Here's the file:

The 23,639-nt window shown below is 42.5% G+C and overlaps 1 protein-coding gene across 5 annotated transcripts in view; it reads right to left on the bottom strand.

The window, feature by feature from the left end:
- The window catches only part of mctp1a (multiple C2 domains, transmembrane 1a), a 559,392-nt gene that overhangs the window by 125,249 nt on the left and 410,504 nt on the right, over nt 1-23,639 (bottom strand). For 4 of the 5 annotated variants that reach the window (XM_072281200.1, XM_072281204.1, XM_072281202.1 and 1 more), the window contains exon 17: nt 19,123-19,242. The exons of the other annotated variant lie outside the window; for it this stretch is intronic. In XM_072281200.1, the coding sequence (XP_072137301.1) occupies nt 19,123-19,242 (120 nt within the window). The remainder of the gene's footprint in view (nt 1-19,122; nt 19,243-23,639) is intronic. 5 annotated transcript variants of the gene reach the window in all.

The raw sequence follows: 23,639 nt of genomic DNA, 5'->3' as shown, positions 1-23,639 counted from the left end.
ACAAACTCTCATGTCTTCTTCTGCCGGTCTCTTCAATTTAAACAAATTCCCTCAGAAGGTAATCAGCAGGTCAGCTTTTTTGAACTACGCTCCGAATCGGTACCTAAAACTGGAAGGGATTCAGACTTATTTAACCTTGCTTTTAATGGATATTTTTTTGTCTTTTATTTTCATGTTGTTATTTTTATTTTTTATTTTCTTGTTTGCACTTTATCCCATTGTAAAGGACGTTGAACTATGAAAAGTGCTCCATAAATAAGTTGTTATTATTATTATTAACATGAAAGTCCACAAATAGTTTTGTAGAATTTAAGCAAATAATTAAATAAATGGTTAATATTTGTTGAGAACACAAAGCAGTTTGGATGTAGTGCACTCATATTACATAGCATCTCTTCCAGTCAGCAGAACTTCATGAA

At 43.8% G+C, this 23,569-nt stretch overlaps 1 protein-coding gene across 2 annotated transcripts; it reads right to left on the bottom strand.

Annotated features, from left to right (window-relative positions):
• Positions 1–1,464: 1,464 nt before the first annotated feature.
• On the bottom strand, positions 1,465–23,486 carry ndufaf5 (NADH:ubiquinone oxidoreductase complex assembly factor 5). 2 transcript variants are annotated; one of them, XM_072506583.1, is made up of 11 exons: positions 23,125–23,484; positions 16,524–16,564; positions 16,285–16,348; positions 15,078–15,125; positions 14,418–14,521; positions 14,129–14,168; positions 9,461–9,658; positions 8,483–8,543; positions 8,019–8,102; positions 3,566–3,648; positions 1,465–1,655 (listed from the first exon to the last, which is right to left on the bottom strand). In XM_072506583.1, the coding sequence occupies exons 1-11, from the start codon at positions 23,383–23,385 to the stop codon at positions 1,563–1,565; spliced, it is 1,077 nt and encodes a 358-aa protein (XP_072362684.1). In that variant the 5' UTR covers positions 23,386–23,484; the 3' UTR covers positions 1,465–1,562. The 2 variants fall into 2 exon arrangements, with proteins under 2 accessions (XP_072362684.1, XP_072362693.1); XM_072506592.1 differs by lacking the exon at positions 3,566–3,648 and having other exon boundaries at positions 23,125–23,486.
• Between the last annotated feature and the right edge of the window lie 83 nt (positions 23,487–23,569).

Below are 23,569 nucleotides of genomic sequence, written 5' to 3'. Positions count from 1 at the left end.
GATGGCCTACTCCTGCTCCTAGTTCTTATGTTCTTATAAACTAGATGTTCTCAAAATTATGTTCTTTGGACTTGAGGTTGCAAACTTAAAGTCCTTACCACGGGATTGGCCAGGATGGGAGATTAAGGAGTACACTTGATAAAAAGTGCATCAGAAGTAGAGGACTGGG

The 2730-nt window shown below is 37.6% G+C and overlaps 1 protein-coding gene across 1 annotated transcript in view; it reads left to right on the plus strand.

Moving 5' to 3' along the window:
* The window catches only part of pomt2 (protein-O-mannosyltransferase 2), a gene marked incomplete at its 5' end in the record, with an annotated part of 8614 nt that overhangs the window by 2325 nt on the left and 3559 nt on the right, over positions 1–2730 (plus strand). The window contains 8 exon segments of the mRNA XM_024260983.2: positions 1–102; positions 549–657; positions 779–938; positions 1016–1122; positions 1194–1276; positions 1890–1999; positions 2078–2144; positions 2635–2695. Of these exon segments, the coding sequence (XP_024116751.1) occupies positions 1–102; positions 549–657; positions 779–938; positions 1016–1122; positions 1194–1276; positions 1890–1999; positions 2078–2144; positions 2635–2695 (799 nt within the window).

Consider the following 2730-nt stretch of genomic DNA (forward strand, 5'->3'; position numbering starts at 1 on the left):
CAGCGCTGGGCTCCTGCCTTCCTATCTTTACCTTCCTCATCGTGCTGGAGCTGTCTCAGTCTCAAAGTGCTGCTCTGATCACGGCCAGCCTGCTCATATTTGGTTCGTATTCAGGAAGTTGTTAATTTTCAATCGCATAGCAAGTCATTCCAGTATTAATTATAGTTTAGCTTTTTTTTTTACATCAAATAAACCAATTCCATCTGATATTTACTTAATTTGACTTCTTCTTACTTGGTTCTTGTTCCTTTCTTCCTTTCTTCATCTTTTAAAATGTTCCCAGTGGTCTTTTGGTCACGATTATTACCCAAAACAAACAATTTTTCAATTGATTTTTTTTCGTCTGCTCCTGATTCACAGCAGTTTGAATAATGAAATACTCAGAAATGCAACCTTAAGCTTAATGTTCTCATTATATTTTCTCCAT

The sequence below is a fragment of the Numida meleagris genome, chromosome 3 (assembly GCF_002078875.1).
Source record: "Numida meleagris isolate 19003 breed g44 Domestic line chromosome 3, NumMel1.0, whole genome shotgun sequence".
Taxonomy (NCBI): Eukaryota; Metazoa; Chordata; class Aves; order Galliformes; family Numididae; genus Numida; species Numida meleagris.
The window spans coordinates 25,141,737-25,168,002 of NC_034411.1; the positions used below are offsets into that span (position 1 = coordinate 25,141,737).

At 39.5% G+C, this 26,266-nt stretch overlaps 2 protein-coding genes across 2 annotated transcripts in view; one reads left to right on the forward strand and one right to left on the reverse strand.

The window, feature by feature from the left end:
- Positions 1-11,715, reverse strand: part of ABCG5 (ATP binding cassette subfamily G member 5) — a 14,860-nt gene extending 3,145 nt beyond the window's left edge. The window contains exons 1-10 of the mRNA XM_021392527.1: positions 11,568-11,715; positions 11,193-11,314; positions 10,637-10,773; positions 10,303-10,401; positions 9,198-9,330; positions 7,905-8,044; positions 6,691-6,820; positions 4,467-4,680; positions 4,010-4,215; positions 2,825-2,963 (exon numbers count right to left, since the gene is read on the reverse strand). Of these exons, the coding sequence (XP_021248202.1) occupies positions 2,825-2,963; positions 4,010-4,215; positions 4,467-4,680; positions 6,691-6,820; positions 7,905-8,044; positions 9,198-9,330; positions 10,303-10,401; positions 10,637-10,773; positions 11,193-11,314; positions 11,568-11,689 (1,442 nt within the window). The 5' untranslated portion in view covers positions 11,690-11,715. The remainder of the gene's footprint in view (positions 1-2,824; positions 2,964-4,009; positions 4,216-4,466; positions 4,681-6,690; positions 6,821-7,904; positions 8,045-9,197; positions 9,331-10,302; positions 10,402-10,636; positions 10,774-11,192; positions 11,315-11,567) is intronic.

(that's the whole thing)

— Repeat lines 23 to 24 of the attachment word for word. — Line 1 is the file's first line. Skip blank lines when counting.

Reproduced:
The window, feature by feature from the left end:
- Positions 1-11,715, reverse strand: part of ABCG5 (ATP binding cassette subfamily G member 5) — a 14,860-nt gene extending 3,145 nt beyond the window's left edge. The window contains exons 1-10 of the mRNA XM_021392527.1: positions 11,568-11,715; positions 11,193-11,314; positions 10,637-10,773; positions 10,303-10,401; positions 9,198-9,330; positions 7,905-8,044; positions 6,691-6,820; positions 4,467-4,680; positions 4,010-4,215; positions 2,825-2,963 (exon numbers count right to left, since the gene is read on the reverse strand). Of these exons, the coding sequence (XP_021248202.1) occupies positions 2,825-2,963; positions 4,010-4,215; positions 4,467-4,680; positions 6,691-6,820; positions 7,905-8,044; positions 9,198-9,330; positions 10,303-10,401; positions 10,637-10,773; positions 11,193-11,314; positions 11,568-11,689 (1,442 nt within the window). The 5' untranslated portion in view covers positions 11,690-11,715. The remainder of the gene's footprint in view (positions 1-2,824; positions 2,964-4,009; positions 4,216-4,466; positions 4,681-6,690; positions 6,821-7,904; positions 8,045-9,197; positions 9,331-10,302; positions 10,402-10,636; positions 10,774-11,192; positions 11,315-11,567) is intronic.